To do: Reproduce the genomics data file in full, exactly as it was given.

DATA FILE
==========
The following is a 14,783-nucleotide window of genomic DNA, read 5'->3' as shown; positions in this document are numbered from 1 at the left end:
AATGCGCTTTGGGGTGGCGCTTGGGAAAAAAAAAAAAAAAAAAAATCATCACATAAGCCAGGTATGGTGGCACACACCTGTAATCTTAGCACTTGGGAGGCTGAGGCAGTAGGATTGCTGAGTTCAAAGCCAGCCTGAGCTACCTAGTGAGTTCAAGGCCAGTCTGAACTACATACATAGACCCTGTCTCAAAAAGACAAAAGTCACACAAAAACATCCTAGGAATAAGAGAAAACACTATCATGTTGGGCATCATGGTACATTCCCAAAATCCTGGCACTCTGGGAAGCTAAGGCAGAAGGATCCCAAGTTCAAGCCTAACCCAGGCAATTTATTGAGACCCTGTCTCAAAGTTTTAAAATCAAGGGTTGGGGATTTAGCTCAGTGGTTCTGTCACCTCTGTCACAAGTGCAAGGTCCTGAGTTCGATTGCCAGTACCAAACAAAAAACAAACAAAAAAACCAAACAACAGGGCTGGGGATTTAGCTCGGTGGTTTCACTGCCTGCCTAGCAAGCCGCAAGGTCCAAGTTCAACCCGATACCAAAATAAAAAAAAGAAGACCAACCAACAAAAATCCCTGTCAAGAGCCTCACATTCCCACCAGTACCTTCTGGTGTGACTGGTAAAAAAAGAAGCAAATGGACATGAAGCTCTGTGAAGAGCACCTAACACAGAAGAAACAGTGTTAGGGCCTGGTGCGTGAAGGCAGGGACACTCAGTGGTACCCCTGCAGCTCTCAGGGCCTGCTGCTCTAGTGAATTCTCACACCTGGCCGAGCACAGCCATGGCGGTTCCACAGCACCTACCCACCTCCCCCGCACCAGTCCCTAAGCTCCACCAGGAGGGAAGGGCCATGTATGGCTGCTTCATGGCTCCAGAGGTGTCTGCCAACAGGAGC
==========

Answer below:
The following is a 14,783-nucleotide window of genomic DNA, read 5'->3' as shown; positions in this document are numbered from 1 at the left end:
AATGCGCTTTGGGGTGGCGCTTGGGAAAAAAAAAAAAAAAAAAAATCATCACATAAGCCAGGTATGGTGGCACACACCTGTAATCTTAGCACTTGGGAGGCTGAGGCAGTAGGATTGCTGAGTTCAAAGCCAGCCTGAGCTACCTAGTGAGTTCAAGGCCAGTCTGAACTACATACATAGACCCTGTCTCAAAAAGACAAAAGTCACACAAAAACATCCTAGGAATAAGAGAAAACACTATCATGTTGGGCATCATGGTACATTCCCAAAATCCTGGCACTCTGGGAAGCTAAGGCAGAAGGATCCCAAGTTCAAGCCTAACCCAGGCAATTTATTGAGACCCTGTCTCAAAGTTTTAAAATCAAGGGTTGGGGATTTAGCTCAGTGGTTCTGTCACCTCTGTCACAAGTGCAAGGTCCTGAGTTCGATTGCCAGTACCAAACAAAAAACAAACAAAAAAACCAAACAACAGGGCTGGGGATTTAGCTCGGTGGTTTCACTGCCTGCCTAGCAAGCCGCAAGGTCCAAGTTCAACCCGATACCAAAATAAAAAAAAGAAGACCAACCAACAAAAATCCCTGTCAAGAGCCTCACATTCCCACCAGTACCTTCTGGTGTGACTGGTAAAAAAAGAAGCAAATGGACATGAAGCTCTGTGAAGAGCACCTAACACAGAAGAAACAGTGTTAGGGCCTGGTGCGTGAAGGCAGGGACACTCAGTGGTACCCCTGCAGCTCTCAGGGCCTGCTGCTCTAGTGAATTCTCACACCTGGCCGAGCACAGCCATGGCGGTTCCACAGCACCTACCCACCTCCCCCGCACCAGTCCCTAAGCTCCACCAGGAGGGAAGGGCCATGTATGGCTGCTTCATGGCTCCAGAGGTGTCTGCCAACAGGAGC